Been and Gone: The Wheel of Fortune whizz and the Mattel man
Our regular column covering the passing of significant - but lesser-reported - people of the past month.
The album cover has become an artform in its own right but its iconic status is due to the foresight of graphic designer, Alex Steinweiss. Prior to WWII most 78rpm records were sold in plain paper covers but the newly introduced LP was more susceptible to scratching so new packaging had to be devised. As well as coming up with the concept of the outer cardboard sleeve, Steinweiss also began adding artwork to his new covers and record companies discovered that albums sold many more copies when they were displayed in the new style of packaging. Prior to 1945 he designed all the covers for Columbia records and then, as a freelance, began producing artwork for other companies including Decca and London Records. In the mid-1950s he started using photography on his covers and continued designing for record companies until the 1970s.
Some of the world's most famous actresses have added glamour to the James Bond films but it was Linda Christian who became the first ever actress to appear as a Bond girl. She played a character called Valerie Mathis in a 1954 US television adaptation of Ian Fleming's first novel, Casino Royale, which had only just been published. Her character's name in the novel had actually been Vesper Lynd. The production bore little resemblance to later incarnations of 007 with the main character being the card playing CIA agent Jimmy Bond. Linda Christian had ambitions to be a doctor but an affair with the actor Errol Flynn saw her take up an acting career. She appeared in the 1947 film Green Dolphin Street and played Mara in the last Johnny Weissmuller Tarzan film in 1948. Shortly after this she married the actor Tyrone Power, although the couple were divorced just eight years later.
Weighing in at more than a tonne, the giant Wheel of Fortune, designed by Ed Flesh, is the centrepiece of the world's most popular game show. A mass of bright colours and flashing lights, the wheel is spun by contestants in order to find out what prize they have won. As a television art director, Flesh designed sets for a number of game shows, specialising in the use of bright lighting and garish colours which contrasted with the utilitarian world of the 1950s and early 60s when TV game shows were becoming more popular. His first wheel was upright and quite small which made it hard to see on the screen. He then came up with the idea of a horizontal wheel which could be looked down on by the camera. A syndicated version of the show appeared on UK TV in the 1990s hosted by Nicky Campbell and later, John Leslie.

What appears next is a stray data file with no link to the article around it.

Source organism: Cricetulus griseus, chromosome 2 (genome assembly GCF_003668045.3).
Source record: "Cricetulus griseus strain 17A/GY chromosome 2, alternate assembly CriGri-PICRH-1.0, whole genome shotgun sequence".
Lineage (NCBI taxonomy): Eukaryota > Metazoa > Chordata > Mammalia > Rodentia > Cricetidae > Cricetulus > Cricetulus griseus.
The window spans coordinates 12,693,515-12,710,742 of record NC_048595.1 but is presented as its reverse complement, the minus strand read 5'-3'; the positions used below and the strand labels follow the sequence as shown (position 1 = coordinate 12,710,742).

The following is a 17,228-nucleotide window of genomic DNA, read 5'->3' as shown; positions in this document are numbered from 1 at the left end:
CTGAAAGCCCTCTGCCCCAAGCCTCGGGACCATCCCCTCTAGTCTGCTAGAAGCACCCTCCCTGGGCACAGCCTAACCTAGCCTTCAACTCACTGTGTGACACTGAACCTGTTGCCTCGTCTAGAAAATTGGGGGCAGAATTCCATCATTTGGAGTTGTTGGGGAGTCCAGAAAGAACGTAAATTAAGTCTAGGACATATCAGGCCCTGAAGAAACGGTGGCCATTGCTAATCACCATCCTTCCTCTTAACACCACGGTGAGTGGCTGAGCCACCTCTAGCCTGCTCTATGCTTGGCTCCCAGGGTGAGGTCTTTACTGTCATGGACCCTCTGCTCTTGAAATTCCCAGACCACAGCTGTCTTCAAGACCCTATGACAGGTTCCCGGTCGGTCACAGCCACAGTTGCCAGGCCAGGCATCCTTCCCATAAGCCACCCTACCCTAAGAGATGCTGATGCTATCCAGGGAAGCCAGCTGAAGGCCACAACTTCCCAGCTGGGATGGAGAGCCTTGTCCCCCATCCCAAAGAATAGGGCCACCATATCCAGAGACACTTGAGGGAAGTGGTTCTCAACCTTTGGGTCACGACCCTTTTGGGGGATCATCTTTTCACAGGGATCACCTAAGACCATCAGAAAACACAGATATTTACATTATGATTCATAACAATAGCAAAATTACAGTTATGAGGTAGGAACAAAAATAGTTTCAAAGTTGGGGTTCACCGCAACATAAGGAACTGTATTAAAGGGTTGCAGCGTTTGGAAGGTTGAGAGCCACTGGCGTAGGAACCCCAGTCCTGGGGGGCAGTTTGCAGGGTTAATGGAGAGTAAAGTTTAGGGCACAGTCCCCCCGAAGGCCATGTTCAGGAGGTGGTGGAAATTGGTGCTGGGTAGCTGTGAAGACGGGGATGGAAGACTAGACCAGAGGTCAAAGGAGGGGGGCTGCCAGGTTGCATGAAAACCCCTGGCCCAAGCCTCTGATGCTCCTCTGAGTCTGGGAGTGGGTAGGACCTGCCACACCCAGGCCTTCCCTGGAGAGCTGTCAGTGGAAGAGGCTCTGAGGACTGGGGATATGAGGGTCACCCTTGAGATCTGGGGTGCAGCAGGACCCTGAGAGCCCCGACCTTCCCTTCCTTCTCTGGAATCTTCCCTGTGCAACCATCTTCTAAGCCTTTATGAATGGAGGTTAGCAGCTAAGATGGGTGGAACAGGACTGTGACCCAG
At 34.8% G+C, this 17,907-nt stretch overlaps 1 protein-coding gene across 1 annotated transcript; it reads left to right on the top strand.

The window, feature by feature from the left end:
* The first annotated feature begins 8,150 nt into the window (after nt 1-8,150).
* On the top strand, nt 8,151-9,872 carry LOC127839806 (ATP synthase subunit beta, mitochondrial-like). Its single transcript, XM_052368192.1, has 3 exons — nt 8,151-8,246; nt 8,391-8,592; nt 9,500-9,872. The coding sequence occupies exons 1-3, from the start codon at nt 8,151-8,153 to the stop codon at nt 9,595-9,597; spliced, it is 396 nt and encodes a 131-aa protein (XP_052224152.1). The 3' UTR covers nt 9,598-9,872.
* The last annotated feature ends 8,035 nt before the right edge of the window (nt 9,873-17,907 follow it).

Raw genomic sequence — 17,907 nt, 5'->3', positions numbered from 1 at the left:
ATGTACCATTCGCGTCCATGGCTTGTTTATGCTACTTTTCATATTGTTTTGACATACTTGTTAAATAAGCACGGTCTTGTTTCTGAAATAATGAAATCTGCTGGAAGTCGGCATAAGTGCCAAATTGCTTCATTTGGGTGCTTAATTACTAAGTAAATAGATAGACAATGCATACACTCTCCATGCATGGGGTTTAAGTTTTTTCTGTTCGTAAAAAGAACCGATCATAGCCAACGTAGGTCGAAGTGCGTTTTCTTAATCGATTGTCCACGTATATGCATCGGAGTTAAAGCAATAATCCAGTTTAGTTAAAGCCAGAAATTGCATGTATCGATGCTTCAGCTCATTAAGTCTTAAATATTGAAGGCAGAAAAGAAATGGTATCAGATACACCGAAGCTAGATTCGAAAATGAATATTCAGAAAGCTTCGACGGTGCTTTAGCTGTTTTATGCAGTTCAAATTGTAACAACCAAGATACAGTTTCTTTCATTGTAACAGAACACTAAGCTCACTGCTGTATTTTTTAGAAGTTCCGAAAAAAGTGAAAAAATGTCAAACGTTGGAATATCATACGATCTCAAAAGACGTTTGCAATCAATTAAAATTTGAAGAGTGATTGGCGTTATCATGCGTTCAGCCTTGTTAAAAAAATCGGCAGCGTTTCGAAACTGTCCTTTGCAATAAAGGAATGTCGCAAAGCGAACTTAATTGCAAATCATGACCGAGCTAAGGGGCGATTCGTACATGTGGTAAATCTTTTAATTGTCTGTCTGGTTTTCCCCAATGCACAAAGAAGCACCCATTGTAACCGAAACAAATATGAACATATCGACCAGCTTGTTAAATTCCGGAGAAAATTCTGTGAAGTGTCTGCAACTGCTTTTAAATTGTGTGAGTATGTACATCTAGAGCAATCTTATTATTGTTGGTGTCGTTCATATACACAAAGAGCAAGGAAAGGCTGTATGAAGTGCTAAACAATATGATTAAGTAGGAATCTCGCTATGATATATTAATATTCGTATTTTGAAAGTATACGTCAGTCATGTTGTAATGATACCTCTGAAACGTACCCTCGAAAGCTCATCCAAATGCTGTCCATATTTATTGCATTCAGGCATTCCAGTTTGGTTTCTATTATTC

Few journalists can claim to have written for the same publication for more than 80 years but Bill Boddy was still producing articles for the influential magazine, Motor Sport in his 90s. He became hooked on motor racing when he visited the famous Brooklands track in 1926 and began bombarding Motor Sport with a series of articles. The publication finally gave in under this pressure and his first piece appeared in 1930. The magazine struggled to stay afloat in the years leading up to the war but Boddy kept it going almost single handed although he was not officially made editor until 1945. Brooklands remained his passion and he was instrumental in forming the Brooklands Society which managed to save the circuit when it was threatened by developers. He was one of the foremost campaigners for greater safety in Formula One which had an appalling record for driver fatalities in the 1950s and 60s.
Eliot Handler co-founded what became the world's largest toy company. Together with a friend Matt Matson, he began making furniture for dolls' houses under the name, Mattel. Their first successful product was a toy ukulele which appeared in the 1940s shortly before Handler bought out his partner and formed a business partnership with his wife Ruth. It was she who came up with the idea of Barbie. Her husband was sceptical about the doll's potential but Barbie went on sale in 1959 and within 10 years, was the mainstay of the company's business and a figure of hate for the newly emerging feminist movement. Handler himself invented Hot Wheels, tiny toy cars which little boys could play with while their sisters dressed their dolls. Hot Wheels became a rival to Britain's Matchbox range, which Mattel eventually bought in 1996. By this time Handler and Ruth had been forced out of Mattel when a new management team began to move the company away from its toy manufacturing base.
Cryonics, the idea of freezing bodies for future resurrection, was pioneered by the former physics teacher Robert Ettinger. Inspired by a story in a sci-fi magazine he published a book in 1964 in which he expounded the theory that people could undergo freezing after death and then be revived in the future when a cure for their disease had been found. Despite being rubbished by mainstream scientists, one of whom described his ideas as akin to "turning a burger back into a cow" his ideas attracted some followers and by the mid 1990s more than 60 people were tucked up in their personal deep freezes awaiting reanimation. Ettinger certainly practiced what he preached. He is currently immersed in a tank of liquid nitrogen at -321 degrees Fahrenheit alongside his mother and his two wives.
Among others who died in July were the actresses, Anna Massey and Googie Withers; the last Crown Prince of the Austro-Hungarian Empire, Otto von Habsburg; the former US First Lady, Betty Ford; the portrait painter, Lucian Freud and the singer-songwriter, Amy Winehouse.